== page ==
Rabbi Shlomo Zalman Auerbach once spoke to Israel Meir and asked him about the story of King Ahab and Naboth. He questioned, "What happens to Elijah is clear, and what happens to Ahab is clear, but the question is, why did all this happen to Naboth? He has a vineyard in the Jezreel Valley that the king desires, but he refuses to sell it, because it is the heritage of his ancestors. Far be it from me before the Lord that I should give you my ancestors' heritage, Naboth protests. Why was he punished? Why was he condemned to death?"
In explanation, the rabbi told Israel Meir a midrash about Naboth's punishment:
God endowed Naboth with the most beautiful singing voice of his generation. Three times a year, when the Israelites would make their pilgrimage to Jerusalem, Naboth would sing on the Temple Mount, and all the pilgrims enjoyed the beauty of his son. Then one day, pride went to his head; he was swayed by the admiration of the crowds. The next time he went to Jerusalem, he refused to sing until the people begged and pleaded with him. He agreed only after the entreaties of ministers and leaders, and finally he stopped singing altogether. Said the Holy One, blessed be He, to Naboth, "You had a role in this world, and it was to bring joy to other living creatures. I gave you that talent. I placed this melodious bell in your throat, so that you would ring it and your voice would carry afar. But you are withholding from my creatures what they deserve to enjoy, not what you deserve to have. Do not withhold a good thing from its proper owner. I am bringing you back to me, because you have no more goal in life. You have not fulfilled the mission for which I designated you.""Israel Meir," Rabbi Shlomo Zalman continued after a short pause, "God gave you the power of speech. You have a mission in life- you take after your father. We must not spurn God's gifts; we should not turn our backs on Him. I don't know whether this is what grabbed you by the hair and pulled you out of the piles of ashes in Europe. I won't try to understand the reckoning of the Master of the Universe. But one thing is clear to me; you must dedicate yourself to your studies, learning more an dmore, so that when the time comes, you will ring this bell and make it heard afar."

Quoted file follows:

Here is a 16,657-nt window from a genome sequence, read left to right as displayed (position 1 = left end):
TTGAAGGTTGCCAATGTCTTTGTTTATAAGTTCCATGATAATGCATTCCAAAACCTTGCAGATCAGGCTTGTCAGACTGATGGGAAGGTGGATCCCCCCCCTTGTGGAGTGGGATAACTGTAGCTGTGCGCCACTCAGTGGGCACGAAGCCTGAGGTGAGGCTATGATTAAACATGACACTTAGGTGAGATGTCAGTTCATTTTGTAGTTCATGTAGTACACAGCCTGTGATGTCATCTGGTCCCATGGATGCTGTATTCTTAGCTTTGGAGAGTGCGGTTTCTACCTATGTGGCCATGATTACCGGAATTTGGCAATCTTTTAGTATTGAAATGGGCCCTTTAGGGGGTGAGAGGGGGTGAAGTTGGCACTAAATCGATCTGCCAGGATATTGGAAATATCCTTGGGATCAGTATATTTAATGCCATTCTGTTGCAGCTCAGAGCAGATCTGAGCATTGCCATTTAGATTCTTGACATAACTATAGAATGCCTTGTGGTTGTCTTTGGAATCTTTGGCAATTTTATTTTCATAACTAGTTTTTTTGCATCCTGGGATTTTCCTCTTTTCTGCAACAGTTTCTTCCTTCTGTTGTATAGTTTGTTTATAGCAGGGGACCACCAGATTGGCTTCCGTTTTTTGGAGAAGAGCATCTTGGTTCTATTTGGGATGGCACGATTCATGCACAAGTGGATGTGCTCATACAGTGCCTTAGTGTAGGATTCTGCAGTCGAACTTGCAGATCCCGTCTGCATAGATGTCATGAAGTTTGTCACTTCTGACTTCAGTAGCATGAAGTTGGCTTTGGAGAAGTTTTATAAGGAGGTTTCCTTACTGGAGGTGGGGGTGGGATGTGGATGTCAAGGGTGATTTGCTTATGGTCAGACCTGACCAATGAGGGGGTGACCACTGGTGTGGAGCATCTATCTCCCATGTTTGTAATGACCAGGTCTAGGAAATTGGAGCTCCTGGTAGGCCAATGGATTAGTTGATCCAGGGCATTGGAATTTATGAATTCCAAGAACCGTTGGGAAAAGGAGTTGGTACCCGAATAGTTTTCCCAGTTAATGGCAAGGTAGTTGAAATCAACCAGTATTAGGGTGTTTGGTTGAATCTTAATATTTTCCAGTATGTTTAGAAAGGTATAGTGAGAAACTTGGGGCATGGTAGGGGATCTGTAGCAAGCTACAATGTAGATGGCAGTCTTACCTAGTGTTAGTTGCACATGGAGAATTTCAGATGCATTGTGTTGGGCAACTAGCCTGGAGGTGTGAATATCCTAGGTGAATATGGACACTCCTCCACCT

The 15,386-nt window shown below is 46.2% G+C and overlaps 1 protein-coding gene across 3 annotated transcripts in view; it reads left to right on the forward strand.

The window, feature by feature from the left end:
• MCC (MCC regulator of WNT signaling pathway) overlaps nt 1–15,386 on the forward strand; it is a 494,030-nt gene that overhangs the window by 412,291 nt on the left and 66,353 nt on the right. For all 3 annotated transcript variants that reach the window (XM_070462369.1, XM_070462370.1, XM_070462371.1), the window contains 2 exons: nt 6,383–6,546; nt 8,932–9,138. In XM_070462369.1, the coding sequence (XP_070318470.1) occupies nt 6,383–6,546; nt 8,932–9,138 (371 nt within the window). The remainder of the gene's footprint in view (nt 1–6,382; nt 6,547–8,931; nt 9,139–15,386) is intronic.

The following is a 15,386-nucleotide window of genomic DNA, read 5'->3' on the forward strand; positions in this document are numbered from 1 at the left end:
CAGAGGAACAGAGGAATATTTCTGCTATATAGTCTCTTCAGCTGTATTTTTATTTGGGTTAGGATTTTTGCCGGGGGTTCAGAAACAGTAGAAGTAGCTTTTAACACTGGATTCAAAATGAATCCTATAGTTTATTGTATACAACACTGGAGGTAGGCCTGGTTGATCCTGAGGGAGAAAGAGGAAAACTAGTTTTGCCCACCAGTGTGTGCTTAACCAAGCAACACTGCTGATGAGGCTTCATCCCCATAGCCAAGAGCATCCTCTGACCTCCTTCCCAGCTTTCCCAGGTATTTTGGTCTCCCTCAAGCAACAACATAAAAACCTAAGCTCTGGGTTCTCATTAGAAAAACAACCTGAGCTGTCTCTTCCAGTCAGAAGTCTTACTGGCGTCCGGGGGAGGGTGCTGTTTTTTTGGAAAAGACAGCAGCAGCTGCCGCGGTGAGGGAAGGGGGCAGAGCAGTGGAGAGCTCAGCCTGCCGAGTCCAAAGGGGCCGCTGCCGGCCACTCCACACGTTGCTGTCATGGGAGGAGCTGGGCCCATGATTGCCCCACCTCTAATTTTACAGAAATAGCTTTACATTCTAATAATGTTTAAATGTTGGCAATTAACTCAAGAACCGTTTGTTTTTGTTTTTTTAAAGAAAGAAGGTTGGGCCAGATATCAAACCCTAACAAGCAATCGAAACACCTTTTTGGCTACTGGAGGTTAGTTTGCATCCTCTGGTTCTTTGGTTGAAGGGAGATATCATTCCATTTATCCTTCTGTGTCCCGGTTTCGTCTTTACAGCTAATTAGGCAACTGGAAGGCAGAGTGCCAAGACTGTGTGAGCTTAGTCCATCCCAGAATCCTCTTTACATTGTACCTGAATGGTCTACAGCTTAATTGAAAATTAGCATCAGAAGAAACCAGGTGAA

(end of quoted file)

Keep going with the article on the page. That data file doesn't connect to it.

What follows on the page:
This was one of the most important conversations of my [Israel Meir's] life. At every moment of my life since then, it has shaped and influenced me.
(This is found on pages 164-165).
This passage reminded me of another I had read in Abraham's Journey: Reflections on the Life of the Founding Patriarch by Rabbi Joseph B. Soloveitchik. There, he says (on page xiii):
The imperative of teaching flows not just from hesed, but from true scholarship and knowledge of God:
To know God also means to have a desire to share one's knowledge with others, to have a longing to teach people, to bring the message to the ignorant and insensitive or to those unfortunate ones who have not had the opportunity to learn and to study. A man who is happy and does not want to teach others is not necessarily cruel and selfish. But he is not a scholar. A real scholar cannot contain what he knows within himself; he explodes. Knowledge entails a dynamic element; the knower becomes restless, the truth cries out from the inner recesses of his personality, and he must tell others.~
When God bequeaths a talent to a person, whether it is a talent for public speaking, for accumulating knowledge, for learning and so on, it is not there for the sake of the person, although it certainly enhances their life. It is there because with that talent, the person is meant to serve- to serve the world, his fellow man and God. As the motto of my high school went, "Live and Serve!" If one is so lucky as to be chosen, to be gifted, it is not ever solely a gift; it is always also a means to a path of service. The most beloved man of God was called His servant, and so too do we all aspire to be.